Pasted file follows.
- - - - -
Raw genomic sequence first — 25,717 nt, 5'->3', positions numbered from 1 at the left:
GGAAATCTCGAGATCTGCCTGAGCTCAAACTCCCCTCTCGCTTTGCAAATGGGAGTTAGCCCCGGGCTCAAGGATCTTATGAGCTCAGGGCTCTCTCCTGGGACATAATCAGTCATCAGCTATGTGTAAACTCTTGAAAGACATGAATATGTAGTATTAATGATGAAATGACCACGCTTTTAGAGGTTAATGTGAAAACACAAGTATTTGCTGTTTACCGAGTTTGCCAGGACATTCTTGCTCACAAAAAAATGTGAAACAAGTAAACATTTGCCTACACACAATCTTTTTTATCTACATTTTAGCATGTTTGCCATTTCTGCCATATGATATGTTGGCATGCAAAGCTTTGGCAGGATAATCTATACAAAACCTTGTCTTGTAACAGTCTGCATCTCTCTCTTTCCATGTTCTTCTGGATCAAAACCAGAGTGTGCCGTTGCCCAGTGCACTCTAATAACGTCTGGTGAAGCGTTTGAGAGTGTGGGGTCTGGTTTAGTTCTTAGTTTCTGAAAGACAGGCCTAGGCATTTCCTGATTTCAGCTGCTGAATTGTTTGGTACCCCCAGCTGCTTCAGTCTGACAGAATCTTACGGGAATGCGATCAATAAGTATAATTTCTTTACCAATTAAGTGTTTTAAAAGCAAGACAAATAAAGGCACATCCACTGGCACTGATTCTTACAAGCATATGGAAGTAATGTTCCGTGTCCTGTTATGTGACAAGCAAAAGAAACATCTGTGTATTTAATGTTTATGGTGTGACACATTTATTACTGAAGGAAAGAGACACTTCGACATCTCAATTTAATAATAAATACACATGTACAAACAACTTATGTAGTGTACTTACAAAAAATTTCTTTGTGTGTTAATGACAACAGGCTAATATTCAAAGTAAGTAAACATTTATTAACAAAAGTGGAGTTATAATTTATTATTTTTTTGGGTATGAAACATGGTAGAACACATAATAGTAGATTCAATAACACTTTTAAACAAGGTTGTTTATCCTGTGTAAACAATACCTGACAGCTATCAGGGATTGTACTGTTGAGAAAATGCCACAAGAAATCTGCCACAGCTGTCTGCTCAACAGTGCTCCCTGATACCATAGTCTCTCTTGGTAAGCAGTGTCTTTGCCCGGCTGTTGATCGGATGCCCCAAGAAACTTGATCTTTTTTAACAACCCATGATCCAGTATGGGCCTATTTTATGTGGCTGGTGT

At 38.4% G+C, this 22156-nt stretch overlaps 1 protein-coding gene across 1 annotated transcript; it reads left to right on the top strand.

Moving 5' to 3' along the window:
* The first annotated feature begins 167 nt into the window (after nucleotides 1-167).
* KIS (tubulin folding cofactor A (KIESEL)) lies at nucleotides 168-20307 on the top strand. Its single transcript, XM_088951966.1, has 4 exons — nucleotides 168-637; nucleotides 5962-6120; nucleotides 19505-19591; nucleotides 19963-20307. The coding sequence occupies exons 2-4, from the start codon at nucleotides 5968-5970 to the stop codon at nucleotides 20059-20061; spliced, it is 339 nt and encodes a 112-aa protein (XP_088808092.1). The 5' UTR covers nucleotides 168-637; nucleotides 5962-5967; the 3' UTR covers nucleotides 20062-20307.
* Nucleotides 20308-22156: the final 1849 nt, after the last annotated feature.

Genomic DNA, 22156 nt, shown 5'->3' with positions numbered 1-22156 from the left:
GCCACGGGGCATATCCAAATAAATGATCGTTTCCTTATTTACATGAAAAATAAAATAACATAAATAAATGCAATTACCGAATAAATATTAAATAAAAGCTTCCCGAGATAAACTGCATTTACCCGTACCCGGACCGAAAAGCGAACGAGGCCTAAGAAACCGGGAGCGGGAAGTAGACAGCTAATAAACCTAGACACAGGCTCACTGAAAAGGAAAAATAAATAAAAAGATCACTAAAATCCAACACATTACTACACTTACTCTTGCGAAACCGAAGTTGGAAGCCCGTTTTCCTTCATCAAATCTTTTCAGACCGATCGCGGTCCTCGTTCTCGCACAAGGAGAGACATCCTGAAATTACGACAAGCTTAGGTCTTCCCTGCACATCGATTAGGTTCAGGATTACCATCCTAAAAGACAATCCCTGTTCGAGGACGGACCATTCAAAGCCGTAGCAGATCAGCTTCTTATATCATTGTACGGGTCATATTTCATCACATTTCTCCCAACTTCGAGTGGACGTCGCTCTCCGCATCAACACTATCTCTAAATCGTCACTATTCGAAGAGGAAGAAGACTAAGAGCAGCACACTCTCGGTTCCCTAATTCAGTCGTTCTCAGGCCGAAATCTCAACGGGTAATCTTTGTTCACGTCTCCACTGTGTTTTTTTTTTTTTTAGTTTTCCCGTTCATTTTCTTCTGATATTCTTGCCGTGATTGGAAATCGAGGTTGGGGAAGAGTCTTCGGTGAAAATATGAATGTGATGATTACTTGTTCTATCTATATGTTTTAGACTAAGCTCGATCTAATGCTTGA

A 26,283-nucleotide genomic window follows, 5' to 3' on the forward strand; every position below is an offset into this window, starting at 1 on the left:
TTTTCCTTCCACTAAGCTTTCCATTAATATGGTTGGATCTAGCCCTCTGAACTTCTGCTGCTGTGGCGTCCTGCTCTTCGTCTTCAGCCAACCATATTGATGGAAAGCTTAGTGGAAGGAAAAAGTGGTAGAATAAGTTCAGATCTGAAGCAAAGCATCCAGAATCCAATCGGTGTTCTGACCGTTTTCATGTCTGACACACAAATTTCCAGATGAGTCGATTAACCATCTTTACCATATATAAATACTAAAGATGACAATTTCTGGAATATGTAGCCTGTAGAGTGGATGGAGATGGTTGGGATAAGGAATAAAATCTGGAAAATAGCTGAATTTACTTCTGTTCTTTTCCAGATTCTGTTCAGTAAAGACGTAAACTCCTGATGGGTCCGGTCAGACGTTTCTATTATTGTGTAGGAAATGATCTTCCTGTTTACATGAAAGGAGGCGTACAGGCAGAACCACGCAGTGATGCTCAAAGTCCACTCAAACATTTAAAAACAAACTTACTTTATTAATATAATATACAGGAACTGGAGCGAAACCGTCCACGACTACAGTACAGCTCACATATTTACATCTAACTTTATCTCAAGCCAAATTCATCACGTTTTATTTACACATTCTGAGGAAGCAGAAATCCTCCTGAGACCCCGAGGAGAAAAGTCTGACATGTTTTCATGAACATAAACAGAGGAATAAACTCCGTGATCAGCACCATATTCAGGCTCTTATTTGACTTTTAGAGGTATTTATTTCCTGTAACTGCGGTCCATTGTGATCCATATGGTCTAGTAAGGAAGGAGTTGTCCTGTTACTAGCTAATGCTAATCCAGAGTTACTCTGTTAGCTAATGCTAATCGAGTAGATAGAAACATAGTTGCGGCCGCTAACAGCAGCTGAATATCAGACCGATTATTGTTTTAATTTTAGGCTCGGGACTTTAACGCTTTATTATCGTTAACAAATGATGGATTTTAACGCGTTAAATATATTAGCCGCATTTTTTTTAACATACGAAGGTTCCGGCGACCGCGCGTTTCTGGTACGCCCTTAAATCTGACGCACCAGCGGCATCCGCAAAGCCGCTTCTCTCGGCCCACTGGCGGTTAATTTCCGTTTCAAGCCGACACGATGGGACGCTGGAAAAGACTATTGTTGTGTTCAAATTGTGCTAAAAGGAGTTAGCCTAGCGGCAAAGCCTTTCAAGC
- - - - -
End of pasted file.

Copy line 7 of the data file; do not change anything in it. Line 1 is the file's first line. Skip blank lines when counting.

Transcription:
* Nucleotides 20308-22156: the final 1849 nt, after the last annotated feature.